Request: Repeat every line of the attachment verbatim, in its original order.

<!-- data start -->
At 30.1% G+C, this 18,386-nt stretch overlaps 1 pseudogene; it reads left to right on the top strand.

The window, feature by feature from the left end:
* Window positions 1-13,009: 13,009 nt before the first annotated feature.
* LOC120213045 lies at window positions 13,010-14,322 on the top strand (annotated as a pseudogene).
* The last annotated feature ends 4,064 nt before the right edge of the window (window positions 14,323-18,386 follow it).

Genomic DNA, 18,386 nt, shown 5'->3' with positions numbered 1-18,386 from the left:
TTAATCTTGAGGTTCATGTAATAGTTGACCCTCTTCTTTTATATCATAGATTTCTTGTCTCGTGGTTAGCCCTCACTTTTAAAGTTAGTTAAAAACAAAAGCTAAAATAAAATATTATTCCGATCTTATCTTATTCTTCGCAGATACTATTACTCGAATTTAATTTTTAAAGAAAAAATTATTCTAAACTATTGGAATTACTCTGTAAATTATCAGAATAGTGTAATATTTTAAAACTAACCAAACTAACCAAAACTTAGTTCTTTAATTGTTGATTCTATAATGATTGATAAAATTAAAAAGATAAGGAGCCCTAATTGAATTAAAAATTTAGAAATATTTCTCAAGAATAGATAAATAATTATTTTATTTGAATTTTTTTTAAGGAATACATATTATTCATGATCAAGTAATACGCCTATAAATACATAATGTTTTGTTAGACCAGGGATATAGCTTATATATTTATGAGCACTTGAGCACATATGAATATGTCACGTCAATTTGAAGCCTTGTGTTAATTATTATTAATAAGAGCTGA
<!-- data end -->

At 30.1% G+C, this 18,386-nt stretch overlaps 1 pseudogene; it reads left to right on the top strand.

The window, feature by feature from the left end:
* Window positions 1-13,009: 13,009 nt before the first annotated feature.
* LOC120213045 lies at window positions 13,010-14,322 on the top strand (annotated as a pseudogene).
* The last annotated feature ends 4,064 nt before the right edge of the window (window positions 14,323-18,386 follow it).

Genomic DNA, 18,386 nt, shown 5'->3' with positions numbered 1-18,386 from the left:
TTAATCTTGAGGTTCATGTAATAGTTGACCCTCTTCTTTTATATCATAGATTTCTTGTCTCGTGGTTAGCCCTCACTTTTAAAGTTAGTTAAAAACAAAAGCTAAAATAAAATATTATTCCGATCTTATCTTATTCTTCGCAGATACTATTACTCGAATTTAATTTTTAAAGAAAAAATTATTCTAAACTATTGGAATTACTCTGTAAATTATCAGAATAGTGTAATATTTTAAAACTAACCAAACTAACCAAAACTTAGTTCTTTAATTGTTGATTCTATAATGATTGATAAAATTAAAAAGATAAGGAGCCCTAATTGAATTAAAAATTTAGAAATATTTCTCAAGAATAGATAAATAATTATTTTATTTGAATTTTTTTTAAGGAATACATATTATTCATGATCAAGTAATACGCCTATAAATACATAATGTTTTGTTAGACCAGGGATATAGCTTATATATTTATGAGCACTTGAGCACATATGAATATGTCACGTCAATTTGAAGCCTTGTGTTAATTATTATTAATAAGAGCTGA